Summer in Coonoor, one of Tamil Nadu’s famed hill stations, is like stepping into one of those Bollywood movie dream sequences. The hills are lush and verdant, practically technicolor green, and the air blows as cool as when the fridge door opens in Chennai. It is so refreshing that you may just break out into a few choreographed dance steps. If you have ascended from the sweltering lowlands it could be the only few days you will not be drenched in the relentless shower of your own sweat.
Coonoor is in the Nigiri (Blue Mountain) district, which is a part of the larger mountain chain known as the Western Ghats. In the early 1800’s, British colonists began developing this land for use as coffee and tea plantations, and their summer residences. The area had long been inhabited by various tribal groups and despite the rise and fall of empires in the region, it appears to have always been tribal land. The agriculturalist ‘Badaga’ were the dominant landholders before the arrival of the British, though post independence their plight was underrepresented and they lost their tribal status and land to the giant tea estates still operating today.
John Sullivan, the commissioner of Coimbatore, led the first British expedition in this region. He was in search of whether there was any truth to the tales of the cool, fragrant air in the midst of the tropics. It was to be confirmed. Subsequent expeditions would test the conditions for cultivating tea, the British started migrating to the hills in larger numbers, and labourers were employed to clear the land for cultivation.
Fast forward to today, India has become one of the largest producers and consumers of tea in the world. Tea gardens, like this one, are located on shaded hill slopes where rainfall is well distributed and well drained. Since tea cultivation is labour intensive it requires an abundance of skilled, cheap labour. The hands that work tirelessly to grow this crop often belong to scheduled caste and tribal peoples descending from their indentured labouring forefathers.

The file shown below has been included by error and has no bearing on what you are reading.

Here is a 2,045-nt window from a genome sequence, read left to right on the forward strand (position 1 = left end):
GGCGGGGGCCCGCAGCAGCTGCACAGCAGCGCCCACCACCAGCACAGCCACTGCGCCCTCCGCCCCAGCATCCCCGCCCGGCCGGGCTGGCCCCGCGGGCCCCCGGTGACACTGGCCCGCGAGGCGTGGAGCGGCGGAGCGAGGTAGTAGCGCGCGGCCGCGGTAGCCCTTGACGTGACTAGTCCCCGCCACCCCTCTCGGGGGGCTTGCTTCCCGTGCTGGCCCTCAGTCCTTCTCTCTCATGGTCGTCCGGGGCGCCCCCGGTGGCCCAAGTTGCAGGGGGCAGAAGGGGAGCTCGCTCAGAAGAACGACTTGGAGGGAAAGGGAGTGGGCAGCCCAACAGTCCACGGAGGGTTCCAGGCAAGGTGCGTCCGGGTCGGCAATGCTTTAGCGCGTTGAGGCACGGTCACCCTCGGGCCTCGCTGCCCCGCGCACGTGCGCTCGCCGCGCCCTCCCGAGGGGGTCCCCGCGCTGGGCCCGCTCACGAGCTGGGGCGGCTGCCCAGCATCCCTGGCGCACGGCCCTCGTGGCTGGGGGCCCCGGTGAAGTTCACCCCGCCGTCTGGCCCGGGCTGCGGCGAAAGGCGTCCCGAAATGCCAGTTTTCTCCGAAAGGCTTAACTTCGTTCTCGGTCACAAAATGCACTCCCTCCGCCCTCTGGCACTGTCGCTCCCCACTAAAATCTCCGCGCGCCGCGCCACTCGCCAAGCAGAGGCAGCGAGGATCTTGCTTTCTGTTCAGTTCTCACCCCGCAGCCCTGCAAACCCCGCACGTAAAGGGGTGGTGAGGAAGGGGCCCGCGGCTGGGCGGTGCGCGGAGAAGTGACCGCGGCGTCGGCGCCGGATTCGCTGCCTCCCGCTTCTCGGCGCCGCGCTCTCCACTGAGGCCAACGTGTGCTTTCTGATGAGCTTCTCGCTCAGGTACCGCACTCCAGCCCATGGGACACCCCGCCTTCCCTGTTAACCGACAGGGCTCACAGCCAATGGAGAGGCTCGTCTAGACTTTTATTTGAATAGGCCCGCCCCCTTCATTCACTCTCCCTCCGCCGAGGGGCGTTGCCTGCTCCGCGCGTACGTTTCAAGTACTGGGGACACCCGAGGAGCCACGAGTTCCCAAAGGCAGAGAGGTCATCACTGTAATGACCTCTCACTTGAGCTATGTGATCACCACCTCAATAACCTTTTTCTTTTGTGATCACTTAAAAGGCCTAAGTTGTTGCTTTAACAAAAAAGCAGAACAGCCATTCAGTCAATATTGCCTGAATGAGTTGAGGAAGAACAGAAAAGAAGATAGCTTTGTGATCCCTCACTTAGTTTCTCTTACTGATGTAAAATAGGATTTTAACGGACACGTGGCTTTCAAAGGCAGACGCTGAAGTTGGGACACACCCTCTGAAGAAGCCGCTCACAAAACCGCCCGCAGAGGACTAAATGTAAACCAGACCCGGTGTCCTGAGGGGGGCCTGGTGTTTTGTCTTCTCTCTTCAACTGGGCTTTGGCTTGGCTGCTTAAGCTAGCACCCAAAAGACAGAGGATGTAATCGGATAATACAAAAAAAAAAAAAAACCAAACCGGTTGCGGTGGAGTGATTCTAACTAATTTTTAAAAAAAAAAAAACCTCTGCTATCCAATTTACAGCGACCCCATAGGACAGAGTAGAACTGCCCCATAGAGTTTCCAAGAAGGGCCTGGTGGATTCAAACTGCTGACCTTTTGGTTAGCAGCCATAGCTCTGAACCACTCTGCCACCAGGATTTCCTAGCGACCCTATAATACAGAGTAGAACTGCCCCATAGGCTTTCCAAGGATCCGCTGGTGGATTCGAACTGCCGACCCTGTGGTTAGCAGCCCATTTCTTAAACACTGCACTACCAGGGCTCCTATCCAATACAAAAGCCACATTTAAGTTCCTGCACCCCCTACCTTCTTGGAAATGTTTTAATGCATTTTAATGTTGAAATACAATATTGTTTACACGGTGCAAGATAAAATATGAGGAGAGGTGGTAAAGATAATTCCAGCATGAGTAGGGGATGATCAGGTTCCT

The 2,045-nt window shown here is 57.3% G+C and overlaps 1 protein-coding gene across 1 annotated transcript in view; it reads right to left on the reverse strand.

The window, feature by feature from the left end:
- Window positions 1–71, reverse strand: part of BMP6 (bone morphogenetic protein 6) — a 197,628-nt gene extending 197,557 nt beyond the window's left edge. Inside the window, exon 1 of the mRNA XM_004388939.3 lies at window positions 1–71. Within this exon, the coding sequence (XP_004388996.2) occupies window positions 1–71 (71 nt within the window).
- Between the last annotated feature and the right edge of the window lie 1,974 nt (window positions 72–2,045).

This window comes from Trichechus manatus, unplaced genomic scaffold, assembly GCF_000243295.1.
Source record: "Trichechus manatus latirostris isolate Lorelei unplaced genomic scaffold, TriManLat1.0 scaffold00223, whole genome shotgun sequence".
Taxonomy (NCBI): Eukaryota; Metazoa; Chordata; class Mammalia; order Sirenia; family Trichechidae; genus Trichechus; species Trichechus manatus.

Tea workers are among the least paid in the agriculture industry and live in miserable conditions. Though some protective labour legislation has been instilled post-independence, it has not done much to change the low wages, access to healthcare, illiteracy, and intergenerational enslavement that many plantation workers continue to face.
In Journalist Souparna Lahiri's report 'Bonded Labour and the Tea Plantation Economy' he states,
"The majority of the workers are suffering from anaemia and tuberculosis. Malaria is rampant. There are tea gardens where at least one in every family is suffering from tuberculosis. And the children and women are the worst affected. Only one per cent of the tea garden population is considered active after attaining 60 years. The infant mortality rate is very high, far above the state and national averages. The death rate is 11.4 for every thousand. The company health system has completely collapsed… But this does not create ripples neither in the administration nor in political circles. The lush green façade of the tea plantations remain as serene and calm as ever."
So what exactly is bonded labor anyways?
In short, it is modern day slavery.
Debt bondage is the earmark of colonial economies. It has been used as a means to trap indentured laborers following the abolition of slavery.
Due to caste-based discrimination and the subsequent limited access to social justice, it is nearly impossible for a bonded laborer to escape the intergenerational cycle of poverty he has inherited and will thus pass on.
Tea worker families may reside within tea garden for 3-4 generations though are unable to own land or property.
Lack of access to higher education means that children are compelled to join the workforce at an early age. In this way, they are the victims and future perpetrators of the debt bondage system.
And the cycle continues.
As swathes of tourists arrive in luxury 4x4’s and fill their bags with eucalyptus oil, spices, and boxes of tea to gift to friends back home, the uncomfortable incongruity of our lives is apparent. For all the beauty of these hills, the darker truth is easy to overlook but impossible to ignore.
Now each time I sit to enjoy a cup of chai, I consider that the hands which may have picked the tea leaves, have been and still are in chains.